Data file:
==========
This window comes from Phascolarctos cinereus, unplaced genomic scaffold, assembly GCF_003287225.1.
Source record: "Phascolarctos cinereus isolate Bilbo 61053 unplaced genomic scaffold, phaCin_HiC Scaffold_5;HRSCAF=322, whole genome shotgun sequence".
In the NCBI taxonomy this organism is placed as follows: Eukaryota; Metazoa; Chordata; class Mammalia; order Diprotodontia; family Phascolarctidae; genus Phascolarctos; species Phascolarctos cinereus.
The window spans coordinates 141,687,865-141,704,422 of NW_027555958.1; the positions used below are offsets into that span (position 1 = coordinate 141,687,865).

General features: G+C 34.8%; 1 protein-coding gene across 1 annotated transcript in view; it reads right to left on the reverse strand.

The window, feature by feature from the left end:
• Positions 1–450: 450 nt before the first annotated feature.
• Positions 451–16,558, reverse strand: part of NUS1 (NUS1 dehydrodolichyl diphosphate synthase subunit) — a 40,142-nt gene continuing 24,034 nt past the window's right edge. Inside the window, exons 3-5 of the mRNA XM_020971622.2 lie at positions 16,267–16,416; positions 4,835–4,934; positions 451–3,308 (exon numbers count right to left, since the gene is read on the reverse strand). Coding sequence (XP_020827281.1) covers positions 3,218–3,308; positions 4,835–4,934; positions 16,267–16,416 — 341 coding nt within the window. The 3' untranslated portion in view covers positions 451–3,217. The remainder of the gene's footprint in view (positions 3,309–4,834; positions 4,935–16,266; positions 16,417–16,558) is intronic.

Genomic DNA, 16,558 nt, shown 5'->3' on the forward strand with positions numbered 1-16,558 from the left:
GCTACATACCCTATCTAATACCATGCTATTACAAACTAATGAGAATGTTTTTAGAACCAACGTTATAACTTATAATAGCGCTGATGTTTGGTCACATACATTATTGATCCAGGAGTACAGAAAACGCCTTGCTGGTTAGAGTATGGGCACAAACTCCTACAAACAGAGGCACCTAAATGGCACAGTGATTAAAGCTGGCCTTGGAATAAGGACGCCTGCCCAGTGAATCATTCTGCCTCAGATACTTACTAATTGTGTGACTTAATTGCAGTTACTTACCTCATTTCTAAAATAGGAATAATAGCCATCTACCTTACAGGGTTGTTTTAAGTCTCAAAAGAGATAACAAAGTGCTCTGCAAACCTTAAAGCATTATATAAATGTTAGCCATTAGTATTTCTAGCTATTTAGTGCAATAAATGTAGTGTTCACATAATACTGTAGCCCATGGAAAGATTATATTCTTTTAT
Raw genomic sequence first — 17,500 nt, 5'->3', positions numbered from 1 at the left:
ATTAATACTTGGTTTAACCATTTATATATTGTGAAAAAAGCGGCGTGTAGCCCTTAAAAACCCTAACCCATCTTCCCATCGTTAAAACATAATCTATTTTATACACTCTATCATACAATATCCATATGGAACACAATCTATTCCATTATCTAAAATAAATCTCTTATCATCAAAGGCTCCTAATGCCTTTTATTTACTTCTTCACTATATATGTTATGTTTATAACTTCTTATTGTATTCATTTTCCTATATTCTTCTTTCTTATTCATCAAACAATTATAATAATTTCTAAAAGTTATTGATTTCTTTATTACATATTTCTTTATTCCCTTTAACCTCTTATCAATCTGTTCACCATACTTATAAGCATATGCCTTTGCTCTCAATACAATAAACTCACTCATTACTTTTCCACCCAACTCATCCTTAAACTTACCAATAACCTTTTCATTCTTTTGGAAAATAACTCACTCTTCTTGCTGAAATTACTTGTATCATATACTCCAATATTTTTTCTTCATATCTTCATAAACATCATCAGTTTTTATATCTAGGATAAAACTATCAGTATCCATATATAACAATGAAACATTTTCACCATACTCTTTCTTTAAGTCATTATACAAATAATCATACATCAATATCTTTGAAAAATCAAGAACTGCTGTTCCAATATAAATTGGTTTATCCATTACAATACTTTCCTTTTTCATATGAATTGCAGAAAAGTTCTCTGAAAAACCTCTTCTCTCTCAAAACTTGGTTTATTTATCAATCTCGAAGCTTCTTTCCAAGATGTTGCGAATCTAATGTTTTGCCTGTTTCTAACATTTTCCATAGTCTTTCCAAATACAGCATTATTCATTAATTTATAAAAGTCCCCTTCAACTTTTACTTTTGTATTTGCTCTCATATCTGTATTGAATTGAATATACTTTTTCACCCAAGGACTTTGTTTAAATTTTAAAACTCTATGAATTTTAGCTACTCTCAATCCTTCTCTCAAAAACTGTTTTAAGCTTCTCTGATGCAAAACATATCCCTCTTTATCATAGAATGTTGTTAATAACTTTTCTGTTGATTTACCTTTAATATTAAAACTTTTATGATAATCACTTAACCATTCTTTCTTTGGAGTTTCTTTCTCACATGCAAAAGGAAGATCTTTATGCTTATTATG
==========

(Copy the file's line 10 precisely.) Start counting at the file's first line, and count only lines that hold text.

GCTACATACCCTATCTAATACCATGCTATTACAAACTAATGAGAATGTTTTTAGAACCAACGTTATAACTTATAATAGCGCTGATGTTTGGTCACATACATTATTGATCCAGGAGTACAGAAAACGCCTTGCTGGTTAGAGTATGGGCACAAACTCCTACAAACAGAGGCACCTAAATGGCACAGTGATTAAAGCTGGCCTTGGAATAAGGACGCCTGCCCAGTGAATCATTCTGCCTCAGATACTTACTAATTGTGTGACTTAATTGCAGTTACTTACCTCATTTCTAAAATAGGAATAATAGCCATCTACCTTACAGGGTTGTTTTAAGTCTCAAAAGAGATAACAAAGTGCTCTGCAAACCTTAAAGCATTATATAAATGTTAGCCATTAGTATTTCTAGCTATTTAGTGCAATAAATGTAGTGTTCACATAATACTGTAGCCCATGGAAAGATTATATTCTTTTAT